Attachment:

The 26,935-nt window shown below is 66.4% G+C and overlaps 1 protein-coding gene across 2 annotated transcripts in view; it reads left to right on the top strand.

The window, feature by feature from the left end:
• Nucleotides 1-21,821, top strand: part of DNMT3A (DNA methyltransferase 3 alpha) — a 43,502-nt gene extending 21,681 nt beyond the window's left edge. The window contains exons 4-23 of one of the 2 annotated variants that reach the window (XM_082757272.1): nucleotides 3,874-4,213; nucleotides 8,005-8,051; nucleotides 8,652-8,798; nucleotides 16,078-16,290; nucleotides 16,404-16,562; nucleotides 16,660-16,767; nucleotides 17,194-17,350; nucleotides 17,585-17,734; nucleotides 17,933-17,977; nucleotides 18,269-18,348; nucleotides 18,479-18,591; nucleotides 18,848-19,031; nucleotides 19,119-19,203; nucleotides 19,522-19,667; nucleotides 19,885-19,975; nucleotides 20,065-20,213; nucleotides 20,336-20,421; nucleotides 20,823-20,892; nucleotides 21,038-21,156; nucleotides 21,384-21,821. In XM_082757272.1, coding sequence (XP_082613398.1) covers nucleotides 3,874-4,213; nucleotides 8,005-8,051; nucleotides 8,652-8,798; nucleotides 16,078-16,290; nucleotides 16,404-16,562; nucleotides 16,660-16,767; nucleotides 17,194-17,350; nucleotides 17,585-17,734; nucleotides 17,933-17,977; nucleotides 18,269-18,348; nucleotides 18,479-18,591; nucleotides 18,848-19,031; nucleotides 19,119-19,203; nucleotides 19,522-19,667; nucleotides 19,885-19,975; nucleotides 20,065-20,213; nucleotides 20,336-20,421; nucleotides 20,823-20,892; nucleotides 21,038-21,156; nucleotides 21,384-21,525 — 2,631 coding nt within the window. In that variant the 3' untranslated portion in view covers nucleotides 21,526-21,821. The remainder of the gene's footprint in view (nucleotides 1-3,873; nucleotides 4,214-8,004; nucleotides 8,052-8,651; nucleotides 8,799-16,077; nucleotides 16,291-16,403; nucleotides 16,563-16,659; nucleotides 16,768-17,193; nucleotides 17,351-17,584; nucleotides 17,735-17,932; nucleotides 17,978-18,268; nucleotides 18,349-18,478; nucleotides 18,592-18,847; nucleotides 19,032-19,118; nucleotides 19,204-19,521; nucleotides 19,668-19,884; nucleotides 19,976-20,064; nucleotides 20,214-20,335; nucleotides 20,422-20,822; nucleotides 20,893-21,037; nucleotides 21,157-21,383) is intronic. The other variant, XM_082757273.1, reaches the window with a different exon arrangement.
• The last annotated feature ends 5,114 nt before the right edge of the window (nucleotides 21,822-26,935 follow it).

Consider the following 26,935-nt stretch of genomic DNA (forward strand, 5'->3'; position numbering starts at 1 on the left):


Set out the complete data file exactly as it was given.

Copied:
The 26,935-nt window shown below is 66.4% G+C and overlaps 1 protein-coding gene across 2 annotated transcripts in view; it reads left to right on the top strand.

The window, feature by feature from the left end:
• Nucleotides 1-21,821, top strand: part of DNMT3A (DNA methyltransferase 3 alpha) — a 43,502-nt gene extending 21,681 nt beyond the window's left edge. The window contains exons 4-23 of one of the 2 annotated variants that reach the window (XM_082757272.1): nucleotides 3,874-4,213; nucleotides 8,005-8,051; nucleotides 8,652-8,798; nucleotides 16,078-16,290; nucleotides 16,404-16,562; nucleotides 16,660-16,767; nucleotides 17,194-17,350; nucleotides 17,585-17,734; nucleotides 17,933-17,977; nucleotides 18,269-18,348; nucleotides 18,479-18,591; nucleotides 18,848-19,031; nucleotides 19,119-19,203; nucleotides 19,522-19,667; nucleotides 19,885-19,975; nucleotides 20,065-20,213; nucleotides 20,336-20,421; nucleotides 20,823-20,892; nucleotides 21,038-21,156; nucleotides 21,384-21,821. In XM_082757272.1, coding sequence (XP_082613398.1) covers nucleotides 3,874-4,213; nucleotides 8,005-8,051; nucleotides 8,652-8,798; nucleotides 16,078-16,290; nucleotides 16,404-16,562; nucleotides 16,660-16,767; nucleotides 17,194-17,350; nucleotides 17,585-17,734; nucleotides 17,933-17,977; nucleotides 18,269-18,348; nucleotides 18,479-18,591; nucleotides 18,848-19,031; nucleotides 19,119-19,203; nucleotides 19,522-19,667; nucleotides 19,885-19,975; nucleotides 20,065-20,213; nucleotides 20,336-20,421; nucleotides 20,823-20,892; nucleotides 21,038-21,156; nucleotides 21,384-21,525 — 2,631 coding nt within the window. In that variant the 3' untranslated portion in view covers nucleotides 21,526-21,821. The remainder of the gene's footprint in view (nucleotides 1-3,873; nucleotides 4,214-8,004; nucleotides 8,052-8,651; nucleotides 8,799-16,077; nucleotides 16,291-16,403; nucleotides 16,563-16,659; nucleotides 16,768-17,193; nucleotides 17,351-17,584; nucleotides 17,735-17,932; nucleotides 17,978-18,268; nucleotides 18,349-18,478; nucleotides 18,592-18,847; nucleotides 19,032-19,118; nucleotides 19,204-19,521; nucleotides 19,668-19,884; nucleotides 19,976-20,064; nucleotides 20,214-20,335; nucleotides 20,422-20,822; nucleotides 20,893-21,037; nucleotides 21,157-21,383) is intronic. The other variant, XM_082757273.1, reaches the window with a different exon arrangement.
• The last annotated feature ends 5,114 nt before the right edge of the window (nucleotides 21,822-26,935 follow it).

Consider the following 26,935-nt stretch of genomic DNA (forward strand, 5'->3'; position numbering starts at 1 on the left):